Introducing a two-week period of “intense” coronavirus restrictions could curb the spread of infection, research suggests.
The UK is now firmly in a dreaded second wave, with cases increasingly exponentially across almost all regions.
In an effort to control the outbreak, Britons have been restricted to social gatherings of just six people, while pubs and restaurants not serving food are closed in Liverpool.
Labour leader Sir Keir Starmer has called for a two- to three-week “circuit breaker” lockdown in England to bring the infection rate under control. Critics have argued, however, that this would further damage the UK economy.
To better understand the benefits of such an approach, scientists from the University of Warwick carried out two statistical models.
Results suggest a “short, sharp” two-week breaker would lead to a fall in cases throughout the UK, followed by a decline in hospitalisations and deaths.
This could help reduce the pressure on the NHS as the UK moves into winter, while also allowing the much-criticised test and trace system to “regain control”, according to the scientists.
After the UK’s national lockdown was eased in mid-May, coronavirus cases have gradually crept up, gathering pace in the middle of August.
Local restrictions have generally been introduced at short notice with an “indeterminate length”.
These “greatly increase the negative impact” on the economy while “restricting freedoms”, according to the Warwick scientists.
Circuit breakers – “planned, limited duration periods of strict non-pharmaceutical interventions” – have been suggested to reduce case numbers before emergency measures are required.
The government’s scientific advisers reportedly called for a short lockdown in England to halt the spread of the coronavirus in September.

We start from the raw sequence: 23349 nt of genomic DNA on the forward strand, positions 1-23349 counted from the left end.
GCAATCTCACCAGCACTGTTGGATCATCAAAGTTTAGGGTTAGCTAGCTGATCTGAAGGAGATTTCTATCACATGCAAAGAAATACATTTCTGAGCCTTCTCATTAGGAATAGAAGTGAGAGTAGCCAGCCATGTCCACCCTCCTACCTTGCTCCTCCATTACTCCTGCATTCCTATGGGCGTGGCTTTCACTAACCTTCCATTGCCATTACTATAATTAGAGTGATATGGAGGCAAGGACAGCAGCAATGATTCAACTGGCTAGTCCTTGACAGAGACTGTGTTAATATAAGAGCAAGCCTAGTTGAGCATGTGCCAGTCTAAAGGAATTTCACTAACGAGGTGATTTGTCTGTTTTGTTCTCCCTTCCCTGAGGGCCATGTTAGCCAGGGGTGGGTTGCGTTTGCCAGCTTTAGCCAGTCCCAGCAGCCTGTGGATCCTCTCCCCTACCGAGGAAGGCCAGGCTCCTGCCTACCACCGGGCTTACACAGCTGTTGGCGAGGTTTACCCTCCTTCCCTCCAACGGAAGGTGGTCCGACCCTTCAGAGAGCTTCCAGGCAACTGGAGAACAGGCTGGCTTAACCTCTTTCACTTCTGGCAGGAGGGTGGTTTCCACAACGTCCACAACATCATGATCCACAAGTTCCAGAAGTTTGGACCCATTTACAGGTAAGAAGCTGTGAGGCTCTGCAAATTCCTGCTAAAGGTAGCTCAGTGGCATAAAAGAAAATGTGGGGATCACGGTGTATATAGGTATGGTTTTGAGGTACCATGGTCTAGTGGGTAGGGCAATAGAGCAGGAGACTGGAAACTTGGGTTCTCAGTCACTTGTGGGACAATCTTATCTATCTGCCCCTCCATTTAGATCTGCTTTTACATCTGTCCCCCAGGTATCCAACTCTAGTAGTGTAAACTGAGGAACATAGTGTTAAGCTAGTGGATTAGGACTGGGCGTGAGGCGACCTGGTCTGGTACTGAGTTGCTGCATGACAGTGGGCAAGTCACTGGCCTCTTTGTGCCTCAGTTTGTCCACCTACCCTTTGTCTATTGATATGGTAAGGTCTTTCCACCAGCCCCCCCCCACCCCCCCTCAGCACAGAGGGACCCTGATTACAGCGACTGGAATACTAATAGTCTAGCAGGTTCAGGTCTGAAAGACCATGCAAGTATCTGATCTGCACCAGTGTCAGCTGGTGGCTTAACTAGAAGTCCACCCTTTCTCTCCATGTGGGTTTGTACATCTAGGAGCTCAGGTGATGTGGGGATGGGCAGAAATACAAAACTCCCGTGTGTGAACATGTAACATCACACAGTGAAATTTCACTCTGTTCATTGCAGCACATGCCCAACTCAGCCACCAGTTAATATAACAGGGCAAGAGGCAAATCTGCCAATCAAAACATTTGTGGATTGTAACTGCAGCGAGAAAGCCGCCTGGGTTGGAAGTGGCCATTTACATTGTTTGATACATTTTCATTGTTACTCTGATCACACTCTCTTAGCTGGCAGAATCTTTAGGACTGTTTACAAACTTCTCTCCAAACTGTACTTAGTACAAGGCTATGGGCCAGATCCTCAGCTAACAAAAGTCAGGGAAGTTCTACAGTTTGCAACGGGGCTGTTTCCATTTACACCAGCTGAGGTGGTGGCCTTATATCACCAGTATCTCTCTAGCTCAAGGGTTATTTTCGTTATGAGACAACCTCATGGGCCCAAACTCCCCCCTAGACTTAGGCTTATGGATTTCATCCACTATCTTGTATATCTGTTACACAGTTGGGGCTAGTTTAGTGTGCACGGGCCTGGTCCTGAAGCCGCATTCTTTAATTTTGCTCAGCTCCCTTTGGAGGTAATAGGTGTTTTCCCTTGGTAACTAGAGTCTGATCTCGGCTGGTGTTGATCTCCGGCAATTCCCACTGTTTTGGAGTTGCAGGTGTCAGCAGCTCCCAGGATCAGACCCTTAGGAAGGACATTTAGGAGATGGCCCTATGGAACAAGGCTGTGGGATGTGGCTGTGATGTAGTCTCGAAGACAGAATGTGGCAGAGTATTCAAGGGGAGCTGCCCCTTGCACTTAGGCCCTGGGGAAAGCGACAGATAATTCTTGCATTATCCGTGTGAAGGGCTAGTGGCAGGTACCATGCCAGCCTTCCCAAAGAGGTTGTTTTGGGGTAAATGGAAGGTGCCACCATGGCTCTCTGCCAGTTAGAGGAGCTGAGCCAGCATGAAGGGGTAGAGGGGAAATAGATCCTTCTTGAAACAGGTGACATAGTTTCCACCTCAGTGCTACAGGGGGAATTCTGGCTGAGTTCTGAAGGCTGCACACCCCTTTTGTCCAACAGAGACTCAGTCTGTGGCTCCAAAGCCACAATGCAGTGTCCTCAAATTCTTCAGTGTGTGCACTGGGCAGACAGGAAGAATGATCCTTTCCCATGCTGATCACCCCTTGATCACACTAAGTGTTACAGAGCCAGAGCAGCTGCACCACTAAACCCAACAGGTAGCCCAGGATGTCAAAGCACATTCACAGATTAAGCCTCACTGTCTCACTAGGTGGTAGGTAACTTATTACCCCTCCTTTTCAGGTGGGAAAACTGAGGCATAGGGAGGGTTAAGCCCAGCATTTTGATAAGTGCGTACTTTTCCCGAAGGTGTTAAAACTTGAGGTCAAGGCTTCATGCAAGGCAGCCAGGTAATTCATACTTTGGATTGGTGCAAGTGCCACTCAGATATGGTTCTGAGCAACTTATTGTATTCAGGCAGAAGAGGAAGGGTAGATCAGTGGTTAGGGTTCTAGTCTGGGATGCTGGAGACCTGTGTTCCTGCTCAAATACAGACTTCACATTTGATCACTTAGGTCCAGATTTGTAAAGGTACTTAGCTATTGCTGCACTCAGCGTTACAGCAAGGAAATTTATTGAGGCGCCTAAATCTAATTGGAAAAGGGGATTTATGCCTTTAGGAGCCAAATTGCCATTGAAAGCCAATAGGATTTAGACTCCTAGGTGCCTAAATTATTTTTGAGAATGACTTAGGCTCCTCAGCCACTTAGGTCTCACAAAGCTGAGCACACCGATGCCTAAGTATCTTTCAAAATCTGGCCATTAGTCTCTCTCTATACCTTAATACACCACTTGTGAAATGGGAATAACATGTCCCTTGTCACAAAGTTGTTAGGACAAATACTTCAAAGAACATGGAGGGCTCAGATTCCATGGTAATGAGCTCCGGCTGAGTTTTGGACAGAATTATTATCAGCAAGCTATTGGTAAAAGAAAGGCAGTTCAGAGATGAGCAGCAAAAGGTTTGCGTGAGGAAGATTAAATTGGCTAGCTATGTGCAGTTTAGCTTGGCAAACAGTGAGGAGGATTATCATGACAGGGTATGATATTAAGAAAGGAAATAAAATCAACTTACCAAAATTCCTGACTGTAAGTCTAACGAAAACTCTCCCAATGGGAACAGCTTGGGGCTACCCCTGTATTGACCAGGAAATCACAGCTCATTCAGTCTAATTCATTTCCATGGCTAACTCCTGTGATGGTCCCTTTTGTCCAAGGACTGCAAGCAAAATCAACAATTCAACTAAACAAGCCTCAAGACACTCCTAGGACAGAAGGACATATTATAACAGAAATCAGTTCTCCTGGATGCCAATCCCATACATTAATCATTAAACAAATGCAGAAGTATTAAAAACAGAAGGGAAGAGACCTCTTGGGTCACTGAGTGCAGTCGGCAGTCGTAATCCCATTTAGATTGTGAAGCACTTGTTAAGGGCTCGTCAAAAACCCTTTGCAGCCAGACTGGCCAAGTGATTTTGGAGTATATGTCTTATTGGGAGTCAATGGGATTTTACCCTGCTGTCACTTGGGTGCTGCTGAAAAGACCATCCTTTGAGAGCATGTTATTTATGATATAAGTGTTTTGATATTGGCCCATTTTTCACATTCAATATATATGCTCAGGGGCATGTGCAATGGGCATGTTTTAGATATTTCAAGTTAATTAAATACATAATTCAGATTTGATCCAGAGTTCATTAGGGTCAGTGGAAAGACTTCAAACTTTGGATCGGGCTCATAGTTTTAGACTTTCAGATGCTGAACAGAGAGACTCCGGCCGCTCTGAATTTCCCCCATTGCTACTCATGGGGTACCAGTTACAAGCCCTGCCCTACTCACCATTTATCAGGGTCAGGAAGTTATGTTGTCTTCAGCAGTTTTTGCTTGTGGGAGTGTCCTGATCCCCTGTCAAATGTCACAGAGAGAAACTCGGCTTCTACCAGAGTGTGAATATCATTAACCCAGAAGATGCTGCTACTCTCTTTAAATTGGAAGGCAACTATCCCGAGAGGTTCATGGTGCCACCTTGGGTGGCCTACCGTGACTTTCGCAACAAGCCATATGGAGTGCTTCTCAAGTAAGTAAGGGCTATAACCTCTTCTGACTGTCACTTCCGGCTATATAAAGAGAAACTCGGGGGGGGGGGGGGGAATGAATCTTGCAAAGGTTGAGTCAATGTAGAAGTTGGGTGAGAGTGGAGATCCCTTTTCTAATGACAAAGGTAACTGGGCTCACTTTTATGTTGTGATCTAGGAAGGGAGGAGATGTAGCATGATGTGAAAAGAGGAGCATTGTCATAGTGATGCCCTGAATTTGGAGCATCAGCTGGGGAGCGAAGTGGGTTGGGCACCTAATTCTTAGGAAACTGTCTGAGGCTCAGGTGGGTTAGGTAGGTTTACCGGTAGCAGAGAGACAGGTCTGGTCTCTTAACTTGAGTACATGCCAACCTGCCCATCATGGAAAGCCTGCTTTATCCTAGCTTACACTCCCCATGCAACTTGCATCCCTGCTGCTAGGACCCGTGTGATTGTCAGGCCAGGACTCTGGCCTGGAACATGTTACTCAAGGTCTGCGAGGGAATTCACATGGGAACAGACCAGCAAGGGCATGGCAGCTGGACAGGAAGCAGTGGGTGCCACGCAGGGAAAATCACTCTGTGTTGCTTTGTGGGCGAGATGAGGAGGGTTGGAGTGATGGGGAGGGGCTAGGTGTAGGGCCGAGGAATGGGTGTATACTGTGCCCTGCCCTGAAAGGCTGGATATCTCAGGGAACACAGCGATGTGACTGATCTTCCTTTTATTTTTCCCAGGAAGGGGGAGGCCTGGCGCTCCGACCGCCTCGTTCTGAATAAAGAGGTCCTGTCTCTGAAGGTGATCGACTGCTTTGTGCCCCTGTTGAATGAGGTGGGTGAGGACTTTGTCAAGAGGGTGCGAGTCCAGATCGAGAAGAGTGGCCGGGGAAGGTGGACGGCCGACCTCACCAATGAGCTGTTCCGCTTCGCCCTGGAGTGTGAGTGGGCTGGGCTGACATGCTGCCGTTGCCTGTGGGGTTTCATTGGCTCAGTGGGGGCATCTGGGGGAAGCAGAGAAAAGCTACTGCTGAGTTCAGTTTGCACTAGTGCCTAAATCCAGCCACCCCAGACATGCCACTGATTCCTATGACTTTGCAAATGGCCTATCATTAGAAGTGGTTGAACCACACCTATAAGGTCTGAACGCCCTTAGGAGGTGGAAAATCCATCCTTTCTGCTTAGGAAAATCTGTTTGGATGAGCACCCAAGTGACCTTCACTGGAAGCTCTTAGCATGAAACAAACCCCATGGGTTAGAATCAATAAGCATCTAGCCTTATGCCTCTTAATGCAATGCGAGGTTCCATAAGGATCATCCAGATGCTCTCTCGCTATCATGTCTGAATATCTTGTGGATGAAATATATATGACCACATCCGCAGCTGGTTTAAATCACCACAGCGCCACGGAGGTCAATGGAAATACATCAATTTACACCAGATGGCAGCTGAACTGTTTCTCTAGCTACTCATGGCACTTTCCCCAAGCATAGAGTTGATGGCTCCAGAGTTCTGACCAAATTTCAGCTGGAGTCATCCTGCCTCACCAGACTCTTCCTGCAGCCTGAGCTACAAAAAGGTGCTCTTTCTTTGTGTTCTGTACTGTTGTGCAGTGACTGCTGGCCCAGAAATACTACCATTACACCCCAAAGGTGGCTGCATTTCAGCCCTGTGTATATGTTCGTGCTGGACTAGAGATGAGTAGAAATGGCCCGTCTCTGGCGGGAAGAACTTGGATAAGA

They also warned that NHS Test and Trace was having a “marginal impact” that would “likely decline further” unless the system kept up with rising cases.
A technical glitch meant nearly 16,000 coronavirus incidences went unreported between 25 September and 2 October, delaying efforts to trace the contacts of people who tested positive.
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To better understand the potential benefits of a circuit breaker, the Warwick scientists modelled how effective a two-week lockdown could be during October half-term, when school disruption would be minimised.
The results have been released preliminarily and are yet to appear in a peer-reviewed journal.
The scientists found circuit breakers are most effective when the reproduction (R) number of a virus is low. This is the number of people a patient statistically goes on to infect. For example, if the R is two, every patient is expected to pass the infection to two others.
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The coronavirus’s R number is more than one, meaning the outbreak is growing.
Nevertheless, an intense two-week lockdown could “offer a much needed brake on increasing infection when the growth rate is higher, potentially allowing other measures (such as contact tracing) to regain control”, according to the scientists.
They stressed a circuit breaker is not a lasting measure, but a “temporal reset, taking the level of infection back (in time) to a lower value”.
Reduced patient numbers may also allow “resource limited” measures like test and trace to “potentially have a greater impact”.
“We also consistently find the optimal time for a break is always now; there are no good epidemiological reasons to delay the break as this will simply push back any benefits until later, leaving more time for additional cases to accumulate,” wrote the scientists.
While they focused on the October half-term, the team added that an additional circuit breaker could also be effective during the Christmas break, “perhaps extending them for a week into 2021”, or spring half-term.
The scientists warned, however, that it is unclear how a circuit breaker may affect the economy and society at large.
After spending more than 200 days in lockdown, the public may also not adhere to tougher restrictions.
Action must also be taken to ensure the UK is not later hit by a third wave, added the scientists.
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